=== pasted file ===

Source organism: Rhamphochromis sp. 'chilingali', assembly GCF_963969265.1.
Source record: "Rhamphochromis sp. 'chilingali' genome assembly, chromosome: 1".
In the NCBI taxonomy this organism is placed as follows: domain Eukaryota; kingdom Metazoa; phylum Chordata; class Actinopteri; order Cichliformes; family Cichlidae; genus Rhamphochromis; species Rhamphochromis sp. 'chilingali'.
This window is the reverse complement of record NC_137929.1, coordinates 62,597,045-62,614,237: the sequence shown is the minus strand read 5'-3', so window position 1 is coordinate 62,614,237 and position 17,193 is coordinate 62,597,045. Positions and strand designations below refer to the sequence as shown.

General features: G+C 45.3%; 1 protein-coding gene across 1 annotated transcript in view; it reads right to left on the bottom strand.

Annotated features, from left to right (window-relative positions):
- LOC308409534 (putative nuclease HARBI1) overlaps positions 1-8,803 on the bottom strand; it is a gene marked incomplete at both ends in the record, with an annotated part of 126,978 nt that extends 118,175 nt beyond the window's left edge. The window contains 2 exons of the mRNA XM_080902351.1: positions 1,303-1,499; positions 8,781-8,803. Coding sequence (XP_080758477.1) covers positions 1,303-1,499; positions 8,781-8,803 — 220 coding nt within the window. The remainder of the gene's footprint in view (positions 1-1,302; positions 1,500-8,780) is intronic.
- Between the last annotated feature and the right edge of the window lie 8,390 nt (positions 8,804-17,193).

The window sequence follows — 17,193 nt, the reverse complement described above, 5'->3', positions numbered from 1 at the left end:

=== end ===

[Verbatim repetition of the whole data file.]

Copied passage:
Source organism: Rhamphochromis sp. 'chilingali', assembly GCF_963969265.1.
Source record: "Rhamphochromis sp. 'chilingali' genome assembly, chromosome: 1".
In the NCBI taxonomy this organism is placed as follows: domain Eukaryota; kingdom Metazoa; phylum Chordata; class Actinopteri; order Cichliformes; family Cichlidae; genus Rhamphochromis; species Rhamphochromis sp. 'chilingali'.
This window is the reverse complement of record NC_137929.1, coordinates 62,597,045-62,614,237: the sequence shown is the minus strand read 5'-3', so window position 1 is coordinate 62,614,237 and position 17,193 is coordinate 62,597,045. Positions and strand designations below refer to the sequence as shown.

General features: G+C 45.3%; 1 protein-coding gene across 1 annotated transcript in view; it reads right to left on the bottom strand.

Annotated features, from left to right (window-relative positions):
- LOC308409534 (putative nuclease HARBI1) overlaps positions 1-8,803 on the bottom strand; it is a gene marked incomplete at both ends in the record, with an annotated part of 126,978 nt that extends 118,175 nt beyond the window's left edge. The window contains 2 exons of the mRNA XM_080902351.1: positions 1,303-1,499; positions 8,781-8,803. Coding sequence (XP_080758477.1) covers positions 1,303-1,499; positions 8,781-8,803 — 220 coding nt within the window. The remainder of the gene's footprint in view (positions 1-1,302; positions 1,500-8,780) is intronic.
- Between the last annotated feature and the right edge of the window lie 8,390 nt (positions 8,804-17,193).

The window sequence follows — 17,193 nt, the reverse complement described above, 5'->3', positions numbered from 1 at the left end: